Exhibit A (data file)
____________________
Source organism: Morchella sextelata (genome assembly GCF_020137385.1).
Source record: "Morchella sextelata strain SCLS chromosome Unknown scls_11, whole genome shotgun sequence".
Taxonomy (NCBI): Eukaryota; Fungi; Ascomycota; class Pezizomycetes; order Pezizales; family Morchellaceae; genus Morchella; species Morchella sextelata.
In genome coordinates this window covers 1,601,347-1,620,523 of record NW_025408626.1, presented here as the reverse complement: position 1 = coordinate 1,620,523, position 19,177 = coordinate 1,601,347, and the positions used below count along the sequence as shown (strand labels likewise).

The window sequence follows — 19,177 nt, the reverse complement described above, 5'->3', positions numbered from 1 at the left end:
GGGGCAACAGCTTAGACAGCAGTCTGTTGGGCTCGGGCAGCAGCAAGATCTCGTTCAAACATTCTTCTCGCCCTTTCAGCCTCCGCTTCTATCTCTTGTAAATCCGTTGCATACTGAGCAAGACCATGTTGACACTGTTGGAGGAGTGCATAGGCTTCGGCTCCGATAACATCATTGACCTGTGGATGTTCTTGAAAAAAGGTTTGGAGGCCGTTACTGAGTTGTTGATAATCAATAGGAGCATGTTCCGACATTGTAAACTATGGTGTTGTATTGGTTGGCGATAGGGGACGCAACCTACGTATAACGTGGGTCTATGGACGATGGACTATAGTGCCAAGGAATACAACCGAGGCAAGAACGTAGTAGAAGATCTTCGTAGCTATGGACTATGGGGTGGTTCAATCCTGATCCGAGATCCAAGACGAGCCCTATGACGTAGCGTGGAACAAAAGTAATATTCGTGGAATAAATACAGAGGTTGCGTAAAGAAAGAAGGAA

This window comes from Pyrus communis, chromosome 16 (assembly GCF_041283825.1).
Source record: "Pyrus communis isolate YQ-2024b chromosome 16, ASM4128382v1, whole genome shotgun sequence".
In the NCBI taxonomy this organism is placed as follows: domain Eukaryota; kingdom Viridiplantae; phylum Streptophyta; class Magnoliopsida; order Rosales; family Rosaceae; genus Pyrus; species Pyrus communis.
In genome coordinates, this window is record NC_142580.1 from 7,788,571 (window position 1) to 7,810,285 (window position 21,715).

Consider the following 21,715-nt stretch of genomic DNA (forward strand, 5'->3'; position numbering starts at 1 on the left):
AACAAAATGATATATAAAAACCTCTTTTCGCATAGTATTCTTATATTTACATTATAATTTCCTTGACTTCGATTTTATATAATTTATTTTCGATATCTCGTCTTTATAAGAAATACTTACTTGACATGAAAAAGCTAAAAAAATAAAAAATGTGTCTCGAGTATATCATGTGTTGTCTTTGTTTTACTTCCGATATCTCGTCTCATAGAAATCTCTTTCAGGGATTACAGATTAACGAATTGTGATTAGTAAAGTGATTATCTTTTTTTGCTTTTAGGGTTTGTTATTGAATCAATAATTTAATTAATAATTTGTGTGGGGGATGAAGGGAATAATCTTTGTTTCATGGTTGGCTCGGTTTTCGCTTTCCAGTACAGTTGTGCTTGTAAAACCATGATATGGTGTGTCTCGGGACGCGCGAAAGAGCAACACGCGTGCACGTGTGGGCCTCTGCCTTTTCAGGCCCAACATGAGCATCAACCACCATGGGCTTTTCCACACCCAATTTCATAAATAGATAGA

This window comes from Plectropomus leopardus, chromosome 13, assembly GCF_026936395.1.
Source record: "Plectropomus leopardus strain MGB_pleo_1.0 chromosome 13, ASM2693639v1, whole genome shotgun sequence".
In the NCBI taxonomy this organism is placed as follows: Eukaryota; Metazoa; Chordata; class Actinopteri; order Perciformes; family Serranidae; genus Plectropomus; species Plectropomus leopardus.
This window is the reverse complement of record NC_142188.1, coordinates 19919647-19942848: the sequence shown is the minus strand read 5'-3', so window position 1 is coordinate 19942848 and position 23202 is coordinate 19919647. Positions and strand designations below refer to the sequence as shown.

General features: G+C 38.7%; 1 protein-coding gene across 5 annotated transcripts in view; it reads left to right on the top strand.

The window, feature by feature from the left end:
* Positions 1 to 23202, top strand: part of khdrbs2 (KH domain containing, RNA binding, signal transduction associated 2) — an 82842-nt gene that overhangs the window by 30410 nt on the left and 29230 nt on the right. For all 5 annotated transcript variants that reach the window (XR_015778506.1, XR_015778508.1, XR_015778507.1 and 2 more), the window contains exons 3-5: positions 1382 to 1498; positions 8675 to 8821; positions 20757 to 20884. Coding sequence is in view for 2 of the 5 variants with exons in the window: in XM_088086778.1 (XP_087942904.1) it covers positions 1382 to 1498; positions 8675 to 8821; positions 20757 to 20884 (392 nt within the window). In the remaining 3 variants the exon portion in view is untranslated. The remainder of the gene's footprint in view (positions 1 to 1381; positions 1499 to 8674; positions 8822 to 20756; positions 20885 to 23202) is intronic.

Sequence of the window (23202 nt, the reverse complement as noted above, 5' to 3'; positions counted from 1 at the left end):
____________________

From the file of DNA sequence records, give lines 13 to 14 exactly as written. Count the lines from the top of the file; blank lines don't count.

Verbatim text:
This window comes from Plectropomus leopardus, chromosome 13, assembly GCF_026936395.1.
Source record: "Plectropomus leopardus strain MGB_pleo_1.0 chromosome 13, ASM2693639v1, whole genome shotgun sequence".